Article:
The clocks have gone back an hour and the temperatures are rapidly descending, and while I’m more than ready to welcome all things cozy in the form of sweaters, soups, and holidays, I still find myself reminiscing about our honeymoon this past June. Our time on the Amalfi Coast was utterly perfect and full of adventure, relaxation, romance, decadence, and plenty of fun.
Fortunately, there’s one souvenir (besides paintings and photographs) from our fun that I can make a fairly regular part of our daily lives, even in the cold. We were lucky enough to have a private cooking class with the incredibly talented women behind Donna Rosa. It was a morning and afternoon packed with food, drinks, giggles and fun. Our new friends are exactly what you would expect of famed Italian hospitality.
When we arrived at their bastion of fine Italian cooking, tucked along Montepertuso, Erika, Rosida and Mama greeted us warmly and led us through their cozy, yet elegant, restaurant. The restaurant is a local (and global) favorite for inventive fine Italian dining, with fans throughout Italy and beyond, like Jaimie Oliver and Ina Garten. Before Jordan and I knew it, we were well equipped with aprons, coffee, and fresh homemade cornetto–the Italian answer to croissants. We learned a ton of fabulous recipes and techniques thanks to Erika’s mastery and Rosida’s rapt but humorous attention. In an attempt to relive just a taste of our fun, I decided to share one of their recipes! Below is a tutorial for a simple dish that could accompany a large dinner or, in my opinion, make a perfectly acceptable main dish for a cozy but easy meal!
Involtini Di Melanzane from Donna Rosa
- Several long and thin eggplants, tops and outer skin removed
- Peanut oil
- Mozzarella, cut into small rectangles and refrigerated to dry a bit ahead of time
- Fresh basil
- Fresh grated parmesan cheese
- All purpose flour
- 1/3 cup olive oil
- 1 garlic clove
- 28oz can San Marzano tomatoes, pureed in a food processor
- Thinly slice the peeled eggplants using a mandolin slicer. Layer them in a colander and lightly sprinkle salt on each layer to help reduce the water content of each slice. Let the eggplant drain in the sink for about 30 minutes, until the eggplant slices are “limp”. This is an old school trick to keep the eggplant from having a “bitter” taste.
- While you wait for the eggplant prepare the sauce. In a medium saucepan, add the extra virgin olive oil and briefly sauté the sliced/chopped garlic. When lightly golden, add pureed San Marzano plum tomatoes. Cook at low heat for 15 minutes and set aside.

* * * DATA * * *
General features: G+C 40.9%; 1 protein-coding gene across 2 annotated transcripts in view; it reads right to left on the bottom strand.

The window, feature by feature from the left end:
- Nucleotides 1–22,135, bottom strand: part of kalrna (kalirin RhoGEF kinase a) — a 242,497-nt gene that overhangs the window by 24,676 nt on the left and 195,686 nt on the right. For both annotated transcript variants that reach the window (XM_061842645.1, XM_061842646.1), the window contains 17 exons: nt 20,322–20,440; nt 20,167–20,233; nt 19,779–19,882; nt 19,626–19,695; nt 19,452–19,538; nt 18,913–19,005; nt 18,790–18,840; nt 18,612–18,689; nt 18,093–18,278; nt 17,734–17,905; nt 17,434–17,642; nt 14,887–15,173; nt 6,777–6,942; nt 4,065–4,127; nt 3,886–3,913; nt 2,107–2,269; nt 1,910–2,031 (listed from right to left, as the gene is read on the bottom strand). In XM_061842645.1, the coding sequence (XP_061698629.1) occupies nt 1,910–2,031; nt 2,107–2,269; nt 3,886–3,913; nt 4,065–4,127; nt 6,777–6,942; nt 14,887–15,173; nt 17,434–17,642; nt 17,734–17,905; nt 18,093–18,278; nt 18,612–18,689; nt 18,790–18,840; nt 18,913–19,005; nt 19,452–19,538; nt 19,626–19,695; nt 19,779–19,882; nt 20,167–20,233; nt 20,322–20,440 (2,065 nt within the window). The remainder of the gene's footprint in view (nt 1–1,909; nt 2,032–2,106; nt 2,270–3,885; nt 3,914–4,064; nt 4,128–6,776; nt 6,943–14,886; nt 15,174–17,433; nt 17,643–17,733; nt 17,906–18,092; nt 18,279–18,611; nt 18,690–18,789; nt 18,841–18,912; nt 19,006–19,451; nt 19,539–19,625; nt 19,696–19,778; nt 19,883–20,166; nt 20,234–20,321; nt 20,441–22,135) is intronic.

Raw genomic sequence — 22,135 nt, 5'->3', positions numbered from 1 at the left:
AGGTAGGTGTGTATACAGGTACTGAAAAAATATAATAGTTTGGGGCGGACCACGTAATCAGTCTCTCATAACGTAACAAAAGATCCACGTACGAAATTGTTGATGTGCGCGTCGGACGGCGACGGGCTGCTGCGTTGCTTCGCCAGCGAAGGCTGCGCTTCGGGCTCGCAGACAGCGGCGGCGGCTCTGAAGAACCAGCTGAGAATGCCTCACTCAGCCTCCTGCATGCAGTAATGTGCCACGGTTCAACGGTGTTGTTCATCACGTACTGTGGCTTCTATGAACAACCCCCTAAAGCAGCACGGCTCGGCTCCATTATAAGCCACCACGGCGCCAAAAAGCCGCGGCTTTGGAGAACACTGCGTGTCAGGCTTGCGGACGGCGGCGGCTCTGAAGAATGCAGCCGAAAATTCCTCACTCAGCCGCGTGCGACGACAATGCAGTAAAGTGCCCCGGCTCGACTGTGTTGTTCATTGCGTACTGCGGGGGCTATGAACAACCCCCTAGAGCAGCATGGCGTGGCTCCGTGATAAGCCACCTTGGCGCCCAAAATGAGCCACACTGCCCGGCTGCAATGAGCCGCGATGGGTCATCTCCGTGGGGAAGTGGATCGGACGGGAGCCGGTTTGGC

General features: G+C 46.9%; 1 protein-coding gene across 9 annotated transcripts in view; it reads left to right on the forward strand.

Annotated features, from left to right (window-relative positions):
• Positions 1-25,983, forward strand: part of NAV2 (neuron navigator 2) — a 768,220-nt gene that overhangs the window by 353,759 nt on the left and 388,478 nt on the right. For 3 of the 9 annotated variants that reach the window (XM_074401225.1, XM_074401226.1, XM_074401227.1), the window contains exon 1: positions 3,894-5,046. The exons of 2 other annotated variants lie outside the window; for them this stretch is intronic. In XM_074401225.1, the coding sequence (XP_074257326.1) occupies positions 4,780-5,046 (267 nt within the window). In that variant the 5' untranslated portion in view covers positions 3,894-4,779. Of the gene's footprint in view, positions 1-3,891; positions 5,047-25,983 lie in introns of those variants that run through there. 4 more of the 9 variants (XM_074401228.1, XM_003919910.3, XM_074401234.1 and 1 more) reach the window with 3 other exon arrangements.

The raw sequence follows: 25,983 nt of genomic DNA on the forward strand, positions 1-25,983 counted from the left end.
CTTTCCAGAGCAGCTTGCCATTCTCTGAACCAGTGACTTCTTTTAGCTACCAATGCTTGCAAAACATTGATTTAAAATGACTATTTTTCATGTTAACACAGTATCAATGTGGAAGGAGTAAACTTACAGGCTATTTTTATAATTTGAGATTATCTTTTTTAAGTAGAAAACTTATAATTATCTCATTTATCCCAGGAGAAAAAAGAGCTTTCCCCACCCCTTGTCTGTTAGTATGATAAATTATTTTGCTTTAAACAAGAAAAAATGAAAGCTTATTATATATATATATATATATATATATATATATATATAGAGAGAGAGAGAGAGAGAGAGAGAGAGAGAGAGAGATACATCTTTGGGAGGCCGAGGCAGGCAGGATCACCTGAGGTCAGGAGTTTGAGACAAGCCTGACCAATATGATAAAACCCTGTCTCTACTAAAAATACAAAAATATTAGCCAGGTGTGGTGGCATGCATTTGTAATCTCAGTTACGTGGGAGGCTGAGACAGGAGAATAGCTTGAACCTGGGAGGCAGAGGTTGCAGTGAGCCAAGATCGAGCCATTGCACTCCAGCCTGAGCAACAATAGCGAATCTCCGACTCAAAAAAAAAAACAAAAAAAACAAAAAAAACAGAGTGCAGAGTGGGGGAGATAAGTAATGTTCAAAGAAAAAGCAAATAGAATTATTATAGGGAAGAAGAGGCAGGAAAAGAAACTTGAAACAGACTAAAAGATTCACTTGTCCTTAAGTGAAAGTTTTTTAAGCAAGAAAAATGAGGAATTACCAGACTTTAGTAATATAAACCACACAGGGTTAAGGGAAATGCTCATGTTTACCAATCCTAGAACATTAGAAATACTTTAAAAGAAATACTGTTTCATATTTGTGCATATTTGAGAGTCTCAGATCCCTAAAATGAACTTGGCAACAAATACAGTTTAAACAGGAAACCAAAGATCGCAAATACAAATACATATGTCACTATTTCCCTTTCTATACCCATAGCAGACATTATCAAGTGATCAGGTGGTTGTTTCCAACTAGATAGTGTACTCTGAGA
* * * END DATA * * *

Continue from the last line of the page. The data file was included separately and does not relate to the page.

- Remove the excess water and salt from the eggplant slices by gently squeezing each slice between two fingers like a squeegee. Dry the slices on paper towels. In a bowl, pour the flour and allow the slices of eggplant to have flour on both sides, removing the excess by moving it with two fingers
- In a large saucepan, pour about 1″ peanut oil and heat until it’s very “hot”. Gently drop the slices of floured eggplant in the hot oil, gradually, without crowding the pan and remove the slices when lightly browned, but still pliable. The goal isn’t to make them crispy. Place them on paper towels to drain.
- Lay slices of fried eggplant on a working surface. Sprinkle fresh grated parmesan cheese on all pieces. Place a piece of the dried mozzarella and a small piece of basil at one end of each eggplant slice and roll toward the opposite end. Repeat until done, placing the rolls in the baking pan.
- Heat the oven to 350° F
- Spoon tomato sauce over each roll and bake until the cheese is melted and the sauce is bubbly. Remove from the oven and sprinkle fresh grated parmesan cheese and fresh basil on top of each roll. Serve immediately.
It’s really an exceedingly simple dish, but satisfying enough to make a meal! It’s truly rare that a chef shares their best family recipes, so I hope you enjoy this treat as much as we (and all the fans of Donna Rosa) do! If you ever have the opportunity to dine at Donna Rosa, it is undoubtedly worth the time, money and effort!